This is the second article in a series exploring, together with the members of the ISO27001 group on LinkedIn, how you can use ISO27001 ISMS to build your Cybersecurity strategy. Although Cybersecurity has become a bit of a ‘catch all’ phrase, I interpret it as anything related to protecting your digital assets (see my previous article )
The first question is obviously “Why?”. Why would your organisation need a Cybersecurity strategy. For most organisations this is a given, but if you think about answering this question a bit more, it will help you focus and scope your strategy. This immediately relates to chapter 4 of the ISO27001 standard, and especially paragraphs 4.1 and 4.2.
Whenever I start an ISMS implementation, the first question I ask is: “Why are you willing to spend all this time and money to obtain a certification?” And the answers vary wildly across organisations. Some of them are ‘urged’ by a regulator to manage their information security (an example of this is NEN7510 in The Netherlands, although not mandatory (yet), the health authority really appreciates it).
The second reason is more commercial in nature. More and more Request For Proposals require your organisation to be compliant with ISO27001. In most cases this question is just a tick in the box, and not really SMART, but that is a subject for another blog post.
The third reason is an internal one. An organisation wants to provide safe and reliable services and sees ISO27001 as a seal of approval. An additional benefit is that you will, by doing this, already have implemented a number of the controls required for GDPR.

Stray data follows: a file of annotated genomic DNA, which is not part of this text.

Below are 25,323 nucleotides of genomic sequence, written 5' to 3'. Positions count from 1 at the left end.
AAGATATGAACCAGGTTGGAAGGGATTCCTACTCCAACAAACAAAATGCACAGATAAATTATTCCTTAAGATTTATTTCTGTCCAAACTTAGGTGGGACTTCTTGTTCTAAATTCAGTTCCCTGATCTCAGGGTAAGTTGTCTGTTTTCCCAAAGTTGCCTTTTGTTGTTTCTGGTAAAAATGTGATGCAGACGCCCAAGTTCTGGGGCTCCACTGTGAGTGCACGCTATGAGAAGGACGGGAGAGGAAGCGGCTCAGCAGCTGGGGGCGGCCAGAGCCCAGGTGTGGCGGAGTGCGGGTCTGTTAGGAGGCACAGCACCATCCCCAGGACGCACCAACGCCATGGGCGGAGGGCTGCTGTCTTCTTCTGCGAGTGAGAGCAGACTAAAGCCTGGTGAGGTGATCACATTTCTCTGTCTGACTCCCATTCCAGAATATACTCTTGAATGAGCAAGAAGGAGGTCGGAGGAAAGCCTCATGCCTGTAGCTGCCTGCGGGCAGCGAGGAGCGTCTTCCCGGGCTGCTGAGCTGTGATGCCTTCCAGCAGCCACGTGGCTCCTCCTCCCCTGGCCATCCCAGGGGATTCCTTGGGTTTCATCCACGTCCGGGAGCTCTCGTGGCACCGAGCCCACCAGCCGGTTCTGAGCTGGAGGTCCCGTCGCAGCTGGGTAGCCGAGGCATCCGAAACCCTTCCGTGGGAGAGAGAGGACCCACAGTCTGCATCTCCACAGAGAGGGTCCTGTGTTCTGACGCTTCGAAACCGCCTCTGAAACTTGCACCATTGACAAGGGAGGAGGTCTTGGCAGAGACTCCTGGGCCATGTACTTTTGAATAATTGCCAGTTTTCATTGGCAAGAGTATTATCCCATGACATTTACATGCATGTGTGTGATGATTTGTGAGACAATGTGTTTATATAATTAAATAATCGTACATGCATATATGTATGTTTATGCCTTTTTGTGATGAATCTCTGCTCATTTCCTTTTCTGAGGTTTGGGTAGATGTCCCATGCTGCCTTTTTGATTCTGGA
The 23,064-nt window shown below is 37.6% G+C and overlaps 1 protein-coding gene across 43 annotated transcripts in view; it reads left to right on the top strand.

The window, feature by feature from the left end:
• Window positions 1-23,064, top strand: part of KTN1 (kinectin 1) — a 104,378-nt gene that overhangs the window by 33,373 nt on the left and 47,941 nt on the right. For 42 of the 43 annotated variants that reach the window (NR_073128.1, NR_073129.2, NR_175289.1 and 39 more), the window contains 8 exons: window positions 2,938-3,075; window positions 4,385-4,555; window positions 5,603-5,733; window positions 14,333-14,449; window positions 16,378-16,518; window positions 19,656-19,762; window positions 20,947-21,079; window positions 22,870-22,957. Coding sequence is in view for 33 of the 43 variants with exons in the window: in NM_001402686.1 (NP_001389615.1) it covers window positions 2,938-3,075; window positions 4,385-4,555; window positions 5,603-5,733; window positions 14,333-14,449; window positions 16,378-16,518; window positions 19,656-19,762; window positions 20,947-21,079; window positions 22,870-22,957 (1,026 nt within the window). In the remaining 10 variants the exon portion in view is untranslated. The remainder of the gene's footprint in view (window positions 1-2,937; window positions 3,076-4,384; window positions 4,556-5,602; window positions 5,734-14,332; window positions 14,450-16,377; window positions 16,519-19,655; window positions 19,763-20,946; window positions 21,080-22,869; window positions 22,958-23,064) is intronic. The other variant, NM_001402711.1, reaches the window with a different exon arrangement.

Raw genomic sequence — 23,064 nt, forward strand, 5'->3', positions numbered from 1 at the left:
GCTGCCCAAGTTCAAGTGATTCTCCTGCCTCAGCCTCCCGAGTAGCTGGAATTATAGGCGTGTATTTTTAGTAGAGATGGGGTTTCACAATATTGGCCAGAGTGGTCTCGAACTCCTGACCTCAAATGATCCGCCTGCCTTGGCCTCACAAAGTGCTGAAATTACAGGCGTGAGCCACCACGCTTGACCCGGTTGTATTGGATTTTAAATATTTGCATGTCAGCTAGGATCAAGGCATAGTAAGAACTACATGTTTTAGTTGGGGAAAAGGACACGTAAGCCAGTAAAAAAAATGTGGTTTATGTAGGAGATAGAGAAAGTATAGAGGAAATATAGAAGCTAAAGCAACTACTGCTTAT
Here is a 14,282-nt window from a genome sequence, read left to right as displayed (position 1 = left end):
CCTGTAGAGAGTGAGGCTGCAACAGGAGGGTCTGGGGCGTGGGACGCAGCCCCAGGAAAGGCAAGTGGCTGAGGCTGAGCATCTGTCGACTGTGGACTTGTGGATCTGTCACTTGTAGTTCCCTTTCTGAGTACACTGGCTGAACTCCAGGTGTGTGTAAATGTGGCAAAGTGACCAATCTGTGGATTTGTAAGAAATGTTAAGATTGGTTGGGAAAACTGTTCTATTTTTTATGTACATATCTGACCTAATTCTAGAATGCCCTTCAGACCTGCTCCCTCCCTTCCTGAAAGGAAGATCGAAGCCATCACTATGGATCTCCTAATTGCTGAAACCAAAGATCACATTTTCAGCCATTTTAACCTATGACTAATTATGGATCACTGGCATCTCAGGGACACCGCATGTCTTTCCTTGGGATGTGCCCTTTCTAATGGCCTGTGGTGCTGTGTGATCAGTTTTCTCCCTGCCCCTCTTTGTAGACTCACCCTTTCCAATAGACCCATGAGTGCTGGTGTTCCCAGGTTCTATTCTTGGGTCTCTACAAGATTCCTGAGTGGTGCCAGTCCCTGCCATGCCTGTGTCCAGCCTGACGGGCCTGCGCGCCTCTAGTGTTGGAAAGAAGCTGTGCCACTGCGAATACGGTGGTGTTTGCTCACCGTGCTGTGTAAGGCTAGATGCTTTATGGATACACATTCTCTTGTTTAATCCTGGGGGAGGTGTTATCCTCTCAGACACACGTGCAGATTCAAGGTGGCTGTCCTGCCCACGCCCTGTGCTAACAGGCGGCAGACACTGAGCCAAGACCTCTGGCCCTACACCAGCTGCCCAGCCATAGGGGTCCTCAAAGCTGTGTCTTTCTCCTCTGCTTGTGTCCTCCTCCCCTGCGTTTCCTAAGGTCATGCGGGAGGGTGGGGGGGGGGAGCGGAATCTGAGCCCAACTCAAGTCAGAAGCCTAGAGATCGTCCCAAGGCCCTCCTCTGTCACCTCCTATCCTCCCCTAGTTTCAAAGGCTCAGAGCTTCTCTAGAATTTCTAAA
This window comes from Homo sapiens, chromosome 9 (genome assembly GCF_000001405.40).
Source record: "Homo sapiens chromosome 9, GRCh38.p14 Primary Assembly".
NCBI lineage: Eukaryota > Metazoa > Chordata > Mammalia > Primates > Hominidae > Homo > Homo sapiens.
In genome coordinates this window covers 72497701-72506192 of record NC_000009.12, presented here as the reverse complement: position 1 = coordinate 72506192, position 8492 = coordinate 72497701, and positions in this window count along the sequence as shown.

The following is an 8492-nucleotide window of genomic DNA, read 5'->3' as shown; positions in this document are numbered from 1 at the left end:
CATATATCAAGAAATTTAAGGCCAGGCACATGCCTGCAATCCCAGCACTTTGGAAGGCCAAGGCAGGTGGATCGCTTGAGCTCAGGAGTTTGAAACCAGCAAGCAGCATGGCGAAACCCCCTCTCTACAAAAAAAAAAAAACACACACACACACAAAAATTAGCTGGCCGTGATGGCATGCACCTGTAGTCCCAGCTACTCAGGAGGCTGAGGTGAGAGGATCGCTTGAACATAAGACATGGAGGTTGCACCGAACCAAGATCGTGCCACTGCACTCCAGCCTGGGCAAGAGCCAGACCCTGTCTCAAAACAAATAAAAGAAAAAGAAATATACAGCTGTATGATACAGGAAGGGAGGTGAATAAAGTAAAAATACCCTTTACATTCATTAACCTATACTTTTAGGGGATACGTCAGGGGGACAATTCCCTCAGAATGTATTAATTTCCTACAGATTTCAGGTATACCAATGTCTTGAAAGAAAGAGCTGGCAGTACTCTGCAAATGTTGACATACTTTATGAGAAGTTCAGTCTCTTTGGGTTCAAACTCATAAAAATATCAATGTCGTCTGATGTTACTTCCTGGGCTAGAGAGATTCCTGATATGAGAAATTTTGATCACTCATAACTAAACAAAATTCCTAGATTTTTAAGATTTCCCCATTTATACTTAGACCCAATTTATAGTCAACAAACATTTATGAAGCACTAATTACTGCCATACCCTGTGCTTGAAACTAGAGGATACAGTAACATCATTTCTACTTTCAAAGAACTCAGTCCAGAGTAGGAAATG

For me, reasons 2 and 3 combined should really be driving your Cybersecurity strategy. 99% of all organisations are part of a larger supply chain and need to protect their interests, those of the other partners in the chain and of the customers. The stakeholder analysis step of paragraph 4.2 helps you identify all of these ‘interested parties’ that depend on your contributions to the chain.
A counter-argument I sometimes hear is: “But we are a small company and of no real interest to hackers”. I am convinced this no longer holds any ground. First of all, most malware and other automated mayhem does not care about the size of your organisation. It will hack and encrypt your data and hold you for ransom.
Secondly, as you are part of a larger chain, if you don’t protect your digital assets, your organisation may be the perfect target to use to get access to that bigger fish somewhere up or down the chain.
Therefore, knowing all of your interested parties provides you with a proper scope and focus on why you should properly protect your digital assets.
A parting thought related to this; More and more insurers are offering insurance against cybersecurity incidents. You can imagine that, if you have an effective cybersecurity strategy and operation, your premium will be significantly lower than if you do not have a plan related to your Cybersecurity. I expect this trend to develop further and maybe in a few years time you will be able to fund your ISMS from the premium savings alone.
Next time I would like to explore the stakeholder analysis in more detail so we can really get the focus and scope we need for our Cybersecurity strategy.
In the meantime, stay safe!